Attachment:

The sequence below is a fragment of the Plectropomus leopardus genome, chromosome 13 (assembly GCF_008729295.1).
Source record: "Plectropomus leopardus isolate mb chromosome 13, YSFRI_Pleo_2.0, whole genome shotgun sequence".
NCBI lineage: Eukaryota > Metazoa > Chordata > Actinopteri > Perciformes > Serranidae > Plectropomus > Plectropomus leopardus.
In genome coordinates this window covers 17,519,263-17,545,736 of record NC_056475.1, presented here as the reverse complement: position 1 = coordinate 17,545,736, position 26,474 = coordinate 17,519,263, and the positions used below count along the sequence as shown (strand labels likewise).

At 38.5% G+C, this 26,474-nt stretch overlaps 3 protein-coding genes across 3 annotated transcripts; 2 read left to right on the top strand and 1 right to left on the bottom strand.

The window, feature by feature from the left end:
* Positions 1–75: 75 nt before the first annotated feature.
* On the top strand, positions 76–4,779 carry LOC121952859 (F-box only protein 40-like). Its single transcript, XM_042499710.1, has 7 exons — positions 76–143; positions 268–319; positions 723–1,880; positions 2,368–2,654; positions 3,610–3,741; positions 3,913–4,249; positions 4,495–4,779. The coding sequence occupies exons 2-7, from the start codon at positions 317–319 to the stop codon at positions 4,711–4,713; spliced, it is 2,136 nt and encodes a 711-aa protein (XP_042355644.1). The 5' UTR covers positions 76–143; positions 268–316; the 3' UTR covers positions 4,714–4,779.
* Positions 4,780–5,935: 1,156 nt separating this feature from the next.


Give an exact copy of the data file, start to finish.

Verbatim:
The sequence below is a fragment of the Plectropomus leopardus genome, chromosome 13 (assembly GCF_008729295.1).
Source record: "Plectropomus leopardus isolate mb chromosome 13, YSFRI_Pleo_2.0, whole genome shotgun sequence".
NCBI lineage: Eukaryota > Metazoa > Chordata > Actinopteri > Perciformes > Serranidae > Plectropomus > Plectropomus leopardus.
In genome coordinates this window covers 17,519,263-17,545,736 of record NC_056475.1, presented here as the reverse complement: position 1 = coordinate 17,545,736, position 26,474 = coordinate 17,519,263, and the positions used below count along the sequence as shown (strand labels likewise).

At 38.5% G+C, this 26,474-nt stretch overlaps 3 protein-coding genes across 3 annotated transcripts; 2 read left to right on the top strand and 1 right to left on the bottom strand.

The window, feature by feature from the left end:
* Positions 1–75: 75 nt before the first annotated feature.
* On the top strand, positions 76–4,779 carry LOC121952859 (F-box only protein 40-like). Its single transcript, XM_042499710.1, has 7 exons — positions 76–143; positions 268–319; positions 723–1,880; positions 2,368–2,654; positions 3,610–3,741; positions 3,913–4,249; positions 4,495–4,779. The coding sequence occupies exons 2-7, from the start codon at positions 317–319 to the stop codon at positions 4,711–4,713; spliced, it is 2,136 nt and encodes a 711-aa protein (XP_042355644.1). The 5' UTR covers positions 76–143; positions 268–316; the 3' UTR covers positions 4,714–4,779.
* Positions 4,780–5,935: 1,156 nt separating this feature from the next.